Zerrt sie an den Haaren!

Man with a full head of hair and beard photgraphed against the skyline of Beirut
Hussein Kaouk, who plays the popular character Ali Alaouiye, is one half of the comedy duo (image: Ali Lamaa)

Zwei libanesische Komiker wagen es, sich in einem Film über fast alles lustig zu machen. Dafür setzt es Morddrohungen.

Von Lena Bopp

Is there anything to laugh about in the Dahieh? You might assume not, given everything we know about the district south of Beirut where Hezbollah reigns. But what do we really know? People who don't live in the closely monitored community, with checkpoints and cameras on every street corner, generally know very little about it, and people who do tend to give little away. But those who do speak up, like Hussein Kaouk and Mohammad Dayekh, soon become well-known beyond the Dahieh's borders.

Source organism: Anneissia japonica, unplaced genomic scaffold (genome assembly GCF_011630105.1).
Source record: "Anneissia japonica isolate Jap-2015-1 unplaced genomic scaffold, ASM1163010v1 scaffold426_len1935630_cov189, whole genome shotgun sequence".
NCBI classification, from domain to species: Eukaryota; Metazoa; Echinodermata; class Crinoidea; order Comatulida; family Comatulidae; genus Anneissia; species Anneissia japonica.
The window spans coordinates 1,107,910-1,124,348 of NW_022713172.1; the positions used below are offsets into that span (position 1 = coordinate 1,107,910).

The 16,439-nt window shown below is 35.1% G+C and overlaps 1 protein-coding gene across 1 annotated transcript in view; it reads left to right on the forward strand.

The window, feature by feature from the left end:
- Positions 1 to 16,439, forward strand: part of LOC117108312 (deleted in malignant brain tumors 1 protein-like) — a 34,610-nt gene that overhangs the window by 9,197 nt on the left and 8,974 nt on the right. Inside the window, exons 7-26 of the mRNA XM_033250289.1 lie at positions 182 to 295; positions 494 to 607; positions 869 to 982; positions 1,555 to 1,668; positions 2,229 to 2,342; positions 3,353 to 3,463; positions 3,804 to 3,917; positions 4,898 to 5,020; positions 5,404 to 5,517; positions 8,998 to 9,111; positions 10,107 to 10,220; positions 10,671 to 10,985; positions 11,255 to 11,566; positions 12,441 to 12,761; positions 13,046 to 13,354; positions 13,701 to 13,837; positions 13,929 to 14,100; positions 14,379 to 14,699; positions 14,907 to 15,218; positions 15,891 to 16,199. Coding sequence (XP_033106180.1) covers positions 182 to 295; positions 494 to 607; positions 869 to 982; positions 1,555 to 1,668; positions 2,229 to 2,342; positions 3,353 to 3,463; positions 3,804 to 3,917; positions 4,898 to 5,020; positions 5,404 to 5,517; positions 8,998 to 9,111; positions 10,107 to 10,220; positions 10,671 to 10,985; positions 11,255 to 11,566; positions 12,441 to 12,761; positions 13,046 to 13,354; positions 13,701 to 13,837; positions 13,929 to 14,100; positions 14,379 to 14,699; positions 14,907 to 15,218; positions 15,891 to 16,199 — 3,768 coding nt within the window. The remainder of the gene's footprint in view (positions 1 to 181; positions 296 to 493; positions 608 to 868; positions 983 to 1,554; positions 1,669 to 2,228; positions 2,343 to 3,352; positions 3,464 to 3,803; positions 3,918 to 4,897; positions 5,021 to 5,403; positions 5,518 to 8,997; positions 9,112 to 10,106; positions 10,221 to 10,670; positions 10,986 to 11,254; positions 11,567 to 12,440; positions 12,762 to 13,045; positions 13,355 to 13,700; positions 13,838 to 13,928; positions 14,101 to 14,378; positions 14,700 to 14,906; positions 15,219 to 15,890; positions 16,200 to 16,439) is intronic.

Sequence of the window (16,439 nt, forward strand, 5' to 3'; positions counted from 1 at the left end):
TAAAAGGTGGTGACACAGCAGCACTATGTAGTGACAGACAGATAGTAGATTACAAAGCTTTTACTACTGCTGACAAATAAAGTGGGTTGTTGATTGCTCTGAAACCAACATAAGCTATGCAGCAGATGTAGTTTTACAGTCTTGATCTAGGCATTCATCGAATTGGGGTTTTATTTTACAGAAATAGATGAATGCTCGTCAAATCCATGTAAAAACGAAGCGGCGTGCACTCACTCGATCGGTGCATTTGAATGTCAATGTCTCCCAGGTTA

The two young men are Lebanese stand-up comedians, screenwriters, film-makers and actors, best known for the character Ali Alaouiye – created by the pair and played by Hussein Kaouk – a fictional rascal, funny, cunning, opportunistic, a man who's game for a laugh, but also up for spot of gun-running if necessary. And sometimes it is necessary, because life in the Dahieh is not easy. Their sketches, mainly seen on TikTok and on TV, make the kinds of jokes about life in the Dahieh that no one else could get away with, especially not those from outside the district. 

Beating grenades with slippers